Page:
Lord Lucas: Government must ensure a 'wide, slow discussion' as it seeks to amend the Gender Recognition Act
Conservative peer Lord Lucas writes ahead of his debate in the House of Lords today on the gender recognition process and the Government's LGBT Action Plan.
The government is looking at amending the Gender Recognition Act (2004) to make it easy for a person to reassign their gender.
I hope that they make this change wholeheartedly, and do not get an attack of the collywobbles on the way. We all have a lot to gain if the reform is followed through to its full conclusions.
Sex has a strongly bimodal biological distribution: most people are clearly male or female.
Gender is a set of behavioural biases derived from sex, onto which we have loaded a set of social mores and assumptions. It has a broad bimodal distribution. Both sexes display both masculine and feminine traits, though their average distributions are different.
To quote Ms Weronika, “some people say there are only two genders and other say there are many genders. They are both wrong. Gender cannot be counted or clearly defined. We can only distinguish male-typical expression and female-typical expression, but their lines are fuzzy.”
Gender has a long history of confining the roles and behaviours of women (and of men too). We do not have to accept that.
A lot of us have, after all, spent a lot of time pushing in this direction. More women engineers. More men as primary teachers. More women judges. More men looking after children.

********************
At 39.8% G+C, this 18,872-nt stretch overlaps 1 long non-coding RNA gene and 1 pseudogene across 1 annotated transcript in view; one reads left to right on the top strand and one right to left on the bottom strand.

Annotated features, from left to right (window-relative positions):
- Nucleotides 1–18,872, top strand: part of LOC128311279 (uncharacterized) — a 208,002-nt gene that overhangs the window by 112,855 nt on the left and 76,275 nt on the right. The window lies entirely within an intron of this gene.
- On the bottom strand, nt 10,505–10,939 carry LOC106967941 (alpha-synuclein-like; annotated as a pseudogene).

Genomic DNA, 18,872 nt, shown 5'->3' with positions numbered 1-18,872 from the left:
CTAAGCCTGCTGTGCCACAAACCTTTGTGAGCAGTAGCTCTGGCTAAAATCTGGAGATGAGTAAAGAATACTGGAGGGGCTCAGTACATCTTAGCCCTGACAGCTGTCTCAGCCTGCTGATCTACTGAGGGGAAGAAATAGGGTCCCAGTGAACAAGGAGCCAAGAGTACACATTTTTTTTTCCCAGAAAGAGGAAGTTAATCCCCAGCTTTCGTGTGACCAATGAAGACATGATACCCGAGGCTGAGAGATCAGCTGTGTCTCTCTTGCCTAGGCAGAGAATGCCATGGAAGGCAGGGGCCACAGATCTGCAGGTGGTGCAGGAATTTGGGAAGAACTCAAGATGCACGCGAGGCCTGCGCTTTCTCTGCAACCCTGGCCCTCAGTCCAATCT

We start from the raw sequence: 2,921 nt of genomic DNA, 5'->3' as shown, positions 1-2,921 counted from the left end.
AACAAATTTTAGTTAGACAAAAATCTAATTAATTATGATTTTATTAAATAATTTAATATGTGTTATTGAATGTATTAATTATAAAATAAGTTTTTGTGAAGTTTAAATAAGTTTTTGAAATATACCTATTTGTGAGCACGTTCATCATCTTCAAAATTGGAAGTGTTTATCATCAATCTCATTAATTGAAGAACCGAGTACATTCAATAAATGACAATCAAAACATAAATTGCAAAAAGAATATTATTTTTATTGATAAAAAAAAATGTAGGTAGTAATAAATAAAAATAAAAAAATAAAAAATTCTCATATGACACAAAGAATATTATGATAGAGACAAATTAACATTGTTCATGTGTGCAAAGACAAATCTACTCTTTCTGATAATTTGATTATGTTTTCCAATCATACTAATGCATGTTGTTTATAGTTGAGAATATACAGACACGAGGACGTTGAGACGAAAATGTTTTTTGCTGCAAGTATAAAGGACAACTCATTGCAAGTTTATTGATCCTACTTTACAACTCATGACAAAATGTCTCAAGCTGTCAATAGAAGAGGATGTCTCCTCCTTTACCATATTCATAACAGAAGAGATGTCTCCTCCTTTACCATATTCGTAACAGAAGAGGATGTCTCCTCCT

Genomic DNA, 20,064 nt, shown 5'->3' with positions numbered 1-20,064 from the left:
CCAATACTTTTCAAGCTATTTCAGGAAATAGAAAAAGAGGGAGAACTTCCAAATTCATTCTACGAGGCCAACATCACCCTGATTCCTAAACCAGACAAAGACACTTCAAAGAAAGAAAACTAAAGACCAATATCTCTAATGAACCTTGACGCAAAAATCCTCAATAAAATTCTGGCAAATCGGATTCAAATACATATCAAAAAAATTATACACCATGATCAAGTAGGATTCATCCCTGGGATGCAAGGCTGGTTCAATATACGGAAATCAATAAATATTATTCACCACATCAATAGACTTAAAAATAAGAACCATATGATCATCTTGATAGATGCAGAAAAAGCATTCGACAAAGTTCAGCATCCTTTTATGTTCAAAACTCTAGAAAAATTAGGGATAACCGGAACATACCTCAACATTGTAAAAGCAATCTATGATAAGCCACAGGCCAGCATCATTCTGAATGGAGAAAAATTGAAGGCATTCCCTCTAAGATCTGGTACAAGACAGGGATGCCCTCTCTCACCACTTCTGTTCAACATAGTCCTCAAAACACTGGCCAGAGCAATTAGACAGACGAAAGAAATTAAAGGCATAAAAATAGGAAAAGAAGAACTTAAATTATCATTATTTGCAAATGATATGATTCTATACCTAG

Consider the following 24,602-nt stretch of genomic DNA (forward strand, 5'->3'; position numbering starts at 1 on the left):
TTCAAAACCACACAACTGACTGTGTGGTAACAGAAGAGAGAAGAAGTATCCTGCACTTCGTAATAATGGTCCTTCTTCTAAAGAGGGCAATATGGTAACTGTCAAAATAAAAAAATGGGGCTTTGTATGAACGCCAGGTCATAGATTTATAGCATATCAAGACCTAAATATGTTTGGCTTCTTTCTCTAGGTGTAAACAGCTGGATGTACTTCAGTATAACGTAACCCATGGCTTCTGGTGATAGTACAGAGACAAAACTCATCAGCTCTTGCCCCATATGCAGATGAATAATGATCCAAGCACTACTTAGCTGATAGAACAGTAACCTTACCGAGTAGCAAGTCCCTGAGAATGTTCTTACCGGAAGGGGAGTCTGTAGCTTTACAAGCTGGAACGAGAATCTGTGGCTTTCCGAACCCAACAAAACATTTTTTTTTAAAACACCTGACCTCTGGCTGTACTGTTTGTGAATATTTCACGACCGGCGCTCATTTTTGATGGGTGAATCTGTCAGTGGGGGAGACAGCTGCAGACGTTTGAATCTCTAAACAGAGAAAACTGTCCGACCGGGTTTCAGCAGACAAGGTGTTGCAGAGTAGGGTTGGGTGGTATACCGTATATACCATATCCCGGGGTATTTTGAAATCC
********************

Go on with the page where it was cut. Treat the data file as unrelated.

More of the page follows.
Let us all take advantage of the changes that we need to make so that transsexuals can be comfortable in society.
Why should we let ourselves be defined by labels, when they offer us no advantage? We do not need males to be men, or females to be women. Who should care if a male wears a pink dress and make-up or a female climbs trees or has hairy armpits?
Not that I expect things to change fast. Or that far. Most of us are creatures of well-worn habit. Biological sex exerts a strong influence – as James Damore correctly reminded Google.
But the changes that we are looking at making to the Gender Recognition Act create predictable problems, which we should tackle at the same time.
The government should support sports governing bodies in evolving fair rules to accommodate easy gender reassignment. Unless we are to exclude most women from the top ranks of sporting competition, we must adjust the rules to take into account those women whose bodies have been formed by testosterone. Similar problems have already been tackled by disabled sports.
We should revisit the discriminatory practices we have created to allow women male-free spaces. We should have a wide, slow discussion – a lot of women (in particular) will be affected. Women-only toilets may fade anyway (the younger generation seem largely unfussed) – but bathing, or refuges?
The government should help recruitment and employment practices evolve from the simplicity of tick-box discriminations to looking at the complex realities of disadvantage, seeking ways of examining potential wherever it is found, and adapting employment practices to take advantage of it.
We should all take great care how we allow children’s bodies to be chemically and physically altered in the cause of helping them be comfortable with their gender. Once everyone has freedom to roam in the gender space, what justification will there be for such treatments?
These are all questions that the government should address in this review. They are all soluble, but will cause unnecessary pain if left unsolved. I very much hope that the government will have the courage to tackle them.
Lord Lucas is a Conservative peer